Changing service expectations

The sector is undergoing an evolution in how dealer service is valued, as digital tools increase

Despite the growing number of digital tools, Chuck Baresich says the vast majority of problems can still be remedied without service from the dealer.

Digital tools are increasingly transforming the way farmers operate and interact with machinery. And while discussions about right-to-repair policies continue, equipment dealers have been adopting new strategies to accommodate the service needs of producers. 

The latter group, however, also likely needs to service their expectations. 

Why it matters: The relationship with digital tools in the ag sector will continue to change. The expectations of both producers and equipment service providers will have to adapt by consequence. 

For Chuck Baresich, general manager for Haggerty Creek Ltd., near Bothwell, some equipment dealers and farmers appear to be struggling with determining where their ownership begins and ends. As an enthusiast for practical technologies and a new seller of autonomous implements, Baresich considers the issue to be deeper than whether or not it makes sense for farmers to alter digital tools. He recently created a new division called Haggerty Creek Robotics.

Expectations from an analogue age

More specifically, he says his experience discussing the issue with peers has led him to believe there is a disparity between service capacity, expectations, and business models that evolved from a more analogue time. If, for example, a grower purchases a unique sprayer for $750,000, the purchaser might think the dealer should be at their beck-and-call for years, and at little to no cost.

“As you raise the price of the equipment the expectation of ongoing free service increases,” says Baresich. “In the buyer’s mind, they expect the dealer to jump. The dealer’s opinion is, no, they didn’t make that kind of margin, so you have to pay for service. Neither one is happy about the situation.”

Indeed, the margin question is critical because those not involved in the development and maintenance of digital tools are generally not aware of the expense incurred in its development and maintenance. For Baresich, participating in the development of Farm Credit Canada’s AgExpert platform proved an enlightening experience.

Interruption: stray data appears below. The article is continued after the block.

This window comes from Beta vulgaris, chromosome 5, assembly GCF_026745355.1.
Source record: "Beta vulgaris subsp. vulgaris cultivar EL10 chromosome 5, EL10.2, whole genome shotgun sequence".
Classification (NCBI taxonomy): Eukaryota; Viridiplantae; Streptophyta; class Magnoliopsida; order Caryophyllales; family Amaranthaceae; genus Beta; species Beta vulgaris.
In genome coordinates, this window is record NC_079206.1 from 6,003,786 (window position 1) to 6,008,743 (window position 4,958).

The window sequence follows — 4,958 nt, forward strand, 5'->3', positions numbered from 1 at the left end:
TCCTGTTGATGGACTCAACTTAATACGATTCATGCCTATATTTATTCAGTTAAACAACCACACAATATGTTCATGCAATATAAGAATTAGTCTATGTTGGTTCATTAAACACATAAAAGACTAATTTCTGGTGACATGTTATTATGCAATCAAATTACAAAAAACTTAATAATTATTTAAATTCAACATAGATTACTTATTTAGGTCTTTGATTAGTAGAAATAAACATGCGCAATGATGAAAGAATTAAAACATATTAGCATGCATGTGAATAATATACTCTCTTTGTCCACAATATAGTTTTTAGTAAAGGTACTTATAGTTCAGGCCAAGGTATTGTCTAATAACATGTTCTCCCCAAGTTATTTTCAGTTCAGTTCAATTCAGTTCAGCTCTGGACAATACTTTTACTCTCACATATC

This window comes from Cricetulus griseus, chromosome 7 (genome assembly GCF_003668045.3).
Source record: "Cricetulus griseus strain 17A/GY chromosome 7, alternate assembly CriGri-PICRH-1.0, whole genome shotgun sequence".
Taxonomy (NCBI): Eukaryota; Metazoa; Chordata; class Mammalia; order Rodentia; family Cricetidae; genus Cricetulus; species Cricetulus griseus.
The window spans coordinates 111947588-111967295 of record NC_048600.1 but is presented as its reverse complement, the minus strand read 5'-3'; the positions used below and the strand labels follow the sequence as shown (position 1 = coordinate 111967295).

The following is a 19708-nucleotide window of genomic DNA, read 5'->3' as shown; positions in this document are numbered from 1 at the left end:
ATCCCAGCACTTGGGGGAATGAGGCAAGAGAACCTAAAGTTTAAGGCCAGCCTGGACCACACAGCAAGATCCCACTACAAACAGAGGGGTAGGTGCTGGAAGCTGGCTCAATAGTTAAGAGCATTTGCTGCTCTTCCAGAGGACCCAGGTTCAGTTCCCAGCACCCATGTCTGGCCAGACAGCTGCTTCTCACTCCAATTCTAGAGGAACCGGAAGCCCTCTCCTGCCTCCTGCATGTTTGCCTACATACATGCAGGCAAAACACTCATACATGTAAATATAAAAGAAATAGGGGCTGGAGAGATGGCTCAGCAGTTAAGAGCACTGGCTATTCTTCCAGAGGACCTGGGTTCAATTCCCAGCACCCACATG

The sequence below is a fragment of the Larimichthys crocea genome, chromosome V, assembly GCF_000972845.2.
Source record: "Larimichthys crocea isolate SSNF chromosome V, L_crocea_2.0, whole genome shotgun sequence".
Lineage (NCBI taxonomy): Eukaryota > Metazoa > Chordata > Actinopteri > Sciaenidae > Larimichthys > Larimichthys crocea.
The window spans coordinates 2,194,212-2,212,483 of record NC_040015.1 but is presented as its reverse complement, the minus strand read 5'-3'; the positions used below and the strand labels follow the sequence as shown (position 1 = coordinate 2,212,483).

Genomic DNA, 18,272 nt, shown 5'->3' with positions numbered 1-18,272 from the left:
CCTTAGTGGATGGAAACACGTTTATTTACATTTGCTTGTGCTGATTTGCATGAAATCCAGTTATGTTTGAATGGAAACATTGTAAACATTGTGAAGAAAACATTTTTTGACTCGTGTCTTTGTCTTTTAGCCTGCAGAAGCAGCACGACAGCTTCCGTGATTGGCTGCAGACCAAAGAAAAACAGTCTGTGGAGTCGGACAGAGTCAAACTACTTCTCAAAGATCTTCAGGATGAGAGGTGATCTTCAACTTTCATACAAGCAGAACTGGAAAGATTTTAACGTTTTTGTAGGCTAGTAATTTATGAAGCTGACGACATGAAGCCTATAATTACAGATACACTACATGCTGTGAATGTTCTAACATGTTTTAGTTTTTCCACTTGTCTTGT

“Being charged for a software-related question is a mindset change. But the reality is someone has to pay for that,” he says, adding the problem might be compounding as more people get used to accessing other digital tools for little to no cost. 

“Over time I think we are going to move to more subscription-based systems. As it becomes more advanced, the industry and people building this stuff need the income stream. Some farmers basically do this now by rolling equipment every couple of years… There are lots of younger people I talk to who balk at the idea that software costs thousands. I think this is where some of the move towards open-source comes from.”

Still, Baresich says that most problems can still be fixed without having to contact a dealer.

Fixing issues from a distance

On the dealer side, how individual sellers are changing service lines varies from business to business. According to David Peters, Strathroy-based aftersales manager for AGCO Corporation, a more important consideration is how to account for technicians trying to address multiple client issues simultaneously.

“Every call is more than five minutes. If the technician gets a phone call and is helping someone else, should they charge the guy? It’s definitely a debate.”

Overall, Peters says most equipment buyers understand new technologies require new approaches to servicing — particularly larger operators who buy new equipment more regularly. Occasional frustrations do surface, though these often relate to the customer’s perception of what the technician is doing. Waiting for a computer system to update, for example, doesn’t always look reasonable to the person paying for service, though such updates are a crucial part of it. 

While technicians can often accomplish tasks simultaneously, Peters says there will be a day when updates can be automatically sent and downloaded to implements. Though far in the future, the advance could fix a lot of issues without the need for technicians, or at least reduce the amount of time they need to resolve problems — but that’s only if the operator lets the machine update itself. 

“Someday if the system will update itself, I can see that being an issue. Like when people won’t update their phones,” says Peters.

In the interim, equipment manufacturers and dealers are working on a variety of initiatives designed to make diagnostic and maintenance work more efficient and cost-effective. This ranges from already-realized strategies such as screen-sharing with engineers to future goals like on-the-go equipment monitoring and predictive capabilities. 

“The dealer should at some point get the error code as well as links to other error codes from other instances, then potential solutions and parts you might need,” says Peters. “By the time the customer calls you may be away (starting on a solution) already, which really impresses the customer.”

About the author


Matt McIntosh

Matt is a freelance writer based between Essex County and Chatham-Kent. He is interested in all things scientific, as well as rock n' roll, hunting and history. He also works with his parents on their sixth-generation family farm.



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